The bike has been rebuilt in its time at Beaulieu, when Frank Moss brought it back to as new for Walker’s old team mate HG Tyrrell Smith (who worked at Triumph’s Meriden factory for many years) to ride in a commemorative lap at the 1967 TT. Correspondence in the bike’s file shows that curator Michael Ware wrote to Frank, thanking him for the job he’d done and asking what they owed him. “It was an honour to be allowed to work on the GW Rudge,” he replied, refusing payment. Which tells you quite a lot about Frank Moss as a gentlemen and the respect a Rudge enthusiast felt for Graham Walker.
The bike remains a star exhibit at Beaulieu today, where it’s kept in running order for occasional rides by very privileged people. And, in the Year of Our Rudge 2005, I was one of the Very Privileged. I left my best riding boots out for the butler to give them a special polish for the occasion.
Beaulieu folk are remarkably generous in the way they let known fools ride their bikes, so long as they have responsible staff present and the riding is restricted to the confines of the museum area. If you’ve ever been to the super weekend that is Motorcycle World, this means riding around the Tarmac arena and the course they use for demonstration parades. Demonstration parades for most of us, that is, but always something of a needle match between Sammy Miller and Dave Degens – you just listen for them coming and keep out of the way.
Stan and Mike from the workshop had the bike ready to roll. It’s a lean old veteran of many battles, turning the scales at 280lb and well-equipped in the stopping department, particularly by 1928 standards, with wide 8in brakes front and rear. By wide, I mean 1.5in wide – the brakes are linked and operated by the right-foot pedal, with the front available separately through the conventional handlebar lever. Many years ago I was a very young member of the Vintage MCC and attended a meeting where Graham Walker was the speaker, and he said the linked brakes were set up with a 60/40 per cent front bias. The tyres are big and narrow, 21 x 3.0in, and I haven’t the faintest idea what the aspect ratio is.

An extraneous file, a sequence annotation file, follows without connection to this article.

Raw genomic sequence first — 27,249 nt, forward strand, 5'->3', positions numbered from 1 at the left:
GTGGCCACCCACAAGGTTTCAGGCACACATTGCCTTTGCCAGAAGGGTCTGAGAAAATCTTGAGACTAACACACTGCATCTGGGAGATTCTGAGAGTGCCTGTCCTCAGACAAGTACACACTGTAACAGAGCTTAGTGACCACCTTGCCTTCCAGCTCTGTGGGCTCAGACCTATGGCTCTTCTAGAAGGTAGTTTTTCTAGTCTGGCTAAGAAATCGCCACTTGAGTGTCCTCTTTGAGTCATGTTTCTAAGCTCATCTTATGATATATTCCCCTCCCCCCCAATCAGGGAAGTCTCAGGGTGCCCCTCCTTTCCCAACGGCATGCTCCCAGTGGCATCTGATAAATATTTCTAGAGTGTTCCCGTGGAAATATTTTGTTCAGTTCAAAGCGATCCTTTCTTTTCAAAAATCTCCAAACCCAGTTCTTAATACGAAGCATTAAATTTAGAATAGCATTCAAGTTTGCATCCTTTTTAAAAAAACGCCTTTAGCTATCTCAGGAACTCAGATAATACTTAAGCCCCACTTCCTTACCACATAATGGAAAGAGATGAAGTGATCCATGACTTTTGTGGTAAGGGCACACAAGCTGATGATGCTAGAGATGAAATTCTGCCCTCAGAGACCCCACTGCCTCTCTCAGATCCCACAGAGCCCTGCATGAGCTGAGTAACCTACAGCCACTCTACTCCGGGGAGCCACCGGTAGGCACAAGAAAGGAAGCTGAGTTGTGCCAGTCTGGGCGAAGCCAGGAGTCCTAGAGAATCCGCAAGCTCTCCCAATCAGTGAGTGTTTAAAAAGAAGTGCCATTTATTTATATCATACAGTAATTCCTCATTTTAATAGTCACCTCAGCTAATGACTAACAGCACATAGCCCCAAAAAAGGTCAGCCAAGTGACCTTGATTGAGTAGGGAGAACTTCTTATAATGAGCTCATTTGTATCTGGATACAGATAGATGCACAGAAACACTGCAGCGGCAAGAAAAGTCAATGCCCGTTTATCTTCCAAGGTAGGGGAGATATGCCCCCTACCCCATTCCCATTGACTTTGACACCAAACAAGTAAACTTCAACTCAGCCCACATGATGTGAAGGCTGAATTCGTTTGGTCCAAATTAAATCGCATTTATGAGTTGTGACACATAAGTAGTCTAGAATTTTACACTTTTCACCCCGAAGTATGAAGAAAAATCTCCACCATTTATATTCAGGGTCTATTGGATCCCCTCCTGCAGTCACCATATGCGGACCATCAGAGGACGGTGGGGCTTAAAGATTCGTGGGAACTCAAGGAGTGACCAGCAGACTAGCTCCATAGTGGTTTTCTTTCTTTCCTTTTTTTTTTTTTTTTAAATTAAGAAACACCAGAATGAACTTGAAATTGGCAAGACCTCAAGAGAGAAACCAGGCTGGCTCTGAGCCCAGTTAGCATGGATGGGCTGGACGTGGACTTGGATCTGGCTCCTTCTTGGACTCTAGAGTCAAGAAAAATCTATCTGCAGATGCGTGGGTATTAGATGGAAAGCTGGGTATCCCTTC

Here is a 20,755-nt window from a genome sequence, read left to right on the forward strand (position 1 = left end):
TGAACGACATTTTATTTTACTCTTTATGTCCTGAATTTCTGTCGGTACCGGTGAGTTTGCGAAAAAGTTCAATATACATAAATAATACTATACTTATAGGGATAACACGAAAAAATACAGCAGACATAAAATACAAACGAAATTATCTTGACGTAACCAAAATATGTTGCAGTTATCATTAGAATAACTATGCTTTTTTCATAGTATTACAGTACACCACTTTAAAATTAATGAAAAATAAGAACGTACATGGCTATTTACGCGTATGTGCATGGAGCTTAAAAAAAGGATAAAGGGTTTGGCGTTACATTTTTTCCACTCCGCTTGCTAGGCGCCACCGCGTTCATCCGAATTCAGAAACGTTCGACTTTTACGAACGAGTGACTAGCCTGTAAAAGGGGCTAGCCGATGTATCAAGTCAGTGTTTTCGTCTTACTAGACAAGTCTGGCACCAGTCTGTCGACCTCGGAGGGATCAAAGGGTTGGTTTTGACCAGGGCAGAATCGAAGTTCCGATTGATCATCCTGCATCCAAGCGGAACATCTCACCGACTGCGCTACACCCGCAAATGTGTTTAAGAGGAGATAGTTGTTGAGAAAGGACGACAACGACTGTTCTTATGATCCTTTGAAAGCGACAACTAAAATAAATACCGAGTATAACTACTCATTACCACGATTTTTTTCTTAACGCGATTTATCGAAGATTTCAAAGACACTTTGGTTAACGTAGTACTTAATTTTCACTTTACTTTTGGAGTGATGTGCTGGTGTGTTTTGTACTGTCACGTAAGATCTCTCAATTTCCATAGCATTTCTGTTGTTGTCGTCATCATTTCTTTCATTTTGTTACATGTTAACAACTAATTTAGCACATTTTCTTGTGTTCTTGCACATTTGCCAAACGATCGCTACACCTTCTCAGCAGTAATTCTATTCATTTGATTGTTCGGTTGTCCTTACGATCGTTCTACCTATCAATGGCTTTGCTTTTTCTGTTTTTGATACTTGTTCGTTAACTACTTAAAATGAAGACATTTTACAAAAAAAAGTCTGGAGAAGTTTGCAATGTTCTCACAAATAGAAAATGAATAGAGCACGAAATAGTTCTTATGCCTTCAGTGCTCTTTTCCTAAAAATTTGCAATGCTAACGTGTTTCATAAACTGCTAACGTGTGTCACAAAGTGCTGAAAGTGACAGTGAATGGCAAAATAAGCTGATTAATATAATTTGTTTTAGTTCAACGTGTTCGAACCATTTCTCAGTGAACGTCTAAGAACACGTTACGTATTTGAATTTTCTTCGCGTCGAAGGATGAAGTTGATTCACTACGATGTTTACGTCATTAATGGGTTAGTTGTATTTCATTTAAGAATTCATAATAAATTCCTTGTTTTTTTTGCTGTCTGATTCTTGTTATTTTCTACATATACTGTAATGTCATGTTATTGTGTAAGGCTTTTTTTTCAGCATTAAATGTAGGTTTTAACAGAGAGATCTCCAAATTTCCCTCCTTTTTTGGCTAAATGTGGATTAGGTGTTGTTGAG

Racing touches are the Andre friction steering damper, normally a hand adjuster, but this one has a neat remote lever, close to the twist grip and operating through cables. Just nudging the lever when you push the bike around has a noticeable effect. The front girder forks have a single enclosed central spring, with a scissors-action Hartford damper as a supplement; evidence of careful thinking about coping with surfaces closer to a farm track than a race circuit as we know it in the 21st century.
The four-valve pushrod single-cylinder power unit has a heavily webbed crankcase, on the front of which sits an ML magneto; obscure today, but a bit of real quality in the vintage era. Breathing is through an Amal carburetter with twin remote float chambers and the fuel today is petrol, after a compression plate was fitted under the barrel when the engine was rebuilt, to bring the ratio down a little. In its racing heyday it would have been drinking some distillation much stronger than you’ll ever get from a pump on Mr Tesco’s forecourt.
The Amal carefully tickled, the tank-mounted gear lever went forward into first and the engine pulled back on compression before the light clutch was lifted and Stan and Frank Levy provided motive power. You have to catch the hiccupping motor with a blip of the throttle when it’s cold, but it fires up easily and pulls strongly from low down the rev range, the exhaust more healthy than noisy and the valve gear providing background mechanical descant.